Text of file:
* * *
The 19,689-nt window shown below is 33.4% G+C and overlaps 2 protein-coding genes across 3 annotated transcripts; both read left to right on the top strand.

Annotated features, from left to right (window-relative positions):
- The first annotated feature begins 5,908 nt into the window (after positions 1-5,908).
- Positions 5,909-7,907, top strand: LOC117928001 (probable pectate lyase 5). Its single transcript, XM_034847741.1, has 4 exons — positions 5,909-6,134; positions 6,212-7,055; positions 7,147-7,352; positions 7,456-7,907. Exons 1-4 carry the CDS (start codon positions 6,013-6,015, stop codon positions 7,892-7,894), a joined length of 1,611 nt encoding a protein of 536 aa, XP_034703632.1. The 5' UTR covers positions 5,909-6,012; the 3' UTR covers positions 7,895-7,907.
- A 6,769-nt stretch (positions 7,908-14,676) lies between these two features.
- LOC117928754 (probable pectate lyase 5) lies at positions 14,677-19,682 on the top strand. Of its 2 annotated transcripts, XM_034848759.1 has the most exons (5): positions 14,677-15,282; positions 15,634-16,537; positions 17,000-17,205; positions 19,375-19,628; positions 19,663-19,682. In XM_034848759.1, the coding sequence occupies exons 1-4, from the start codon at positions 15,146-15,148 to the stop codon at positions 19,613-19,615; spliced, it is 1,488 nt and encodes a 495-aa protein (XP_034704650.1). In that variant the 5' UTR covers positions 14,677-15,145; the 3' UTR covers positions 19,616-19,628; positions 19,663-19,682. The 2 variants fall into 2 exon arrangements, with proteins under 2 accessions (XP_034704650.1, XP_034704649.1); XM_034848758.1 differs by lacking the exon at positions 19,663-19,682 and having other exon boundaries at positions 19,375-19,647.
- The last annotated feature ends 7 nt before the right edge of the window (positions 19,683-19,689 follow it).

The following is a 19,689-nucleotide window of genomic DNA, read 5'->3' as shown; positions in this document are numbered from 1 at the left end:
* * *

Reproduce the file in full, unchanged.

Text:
The 19,689-nt window shown below is 33.4% G+C and overlaps 2 protein-coding genes across 3 annotated transcripts; both read left to right on the top strand.

Annotated features, from left to right (window-relative positions):
- The first annotated feature begins 5,908 nt into the window (after positions 1-5,908).
- Positions 5,909-7,907, top strand: LOC117928001 (probable pectate lyase 5). Its single transcript, XM_034847741.1, has 4 exons — positions 5,909-6,134; positions 6,212-7,055; positions 7,147-7,352; positions 7,456-7,907. Exons 1-4 carry the CDS (start codon positions 6,013-6,015, stop codon positions 7,892-7,894), a joined length of 1,611 nt encoding a protein of 536 aa, XP_034703632.1. The 5' UTR covers positions 5,909-6,012; the 3' UTR covers positions 7,895-7,907.
- A 6,769-nt stretch (positions 7,908-14,676) lies between these two features.
- LOC117928754 (probable pectate lyase 5) lies at positions 14,677-19,682 on the top strand. Of its 2 annotated transcripts, XM_034848759.1 has the most exons (5): positions 14,677-15,282; positions 15,634-16,537; positions 17,000-17,205; positions 19,375-19,628; positions 19,663-19,682. In XM_034848759.1, the coding sequence occupies exons 1-4, from the start codon at positions 15,146-15,148 to the stop codon at positions 19,613-19,615; spliced, it is 1,488 nt and encodes a 495-aa protein (XP_034704650.1). In that variant the 5' UTR covers positions 14,677-15,145; the 3' UTR covers positions 19,616-19,628; positions 19,663-19,682. The 2 variants fall into 2 exon arrangements, with proteins under 2 accessions (XP_034704650.1, XP_034704649.1); XM_034848758.1 differs by lacking the exon at positions 19,663-19,682 and having other exon boundaries at positions 19,375-19,647.
- The last annotated feature ends 7 nt before the right edge of the window (positions 19,683-19,689 follow it).

The following is a 19,689-nucleotide window of genomic DNA, read 5'->3' as shown; positions in this document are numbered from 1 at the left end: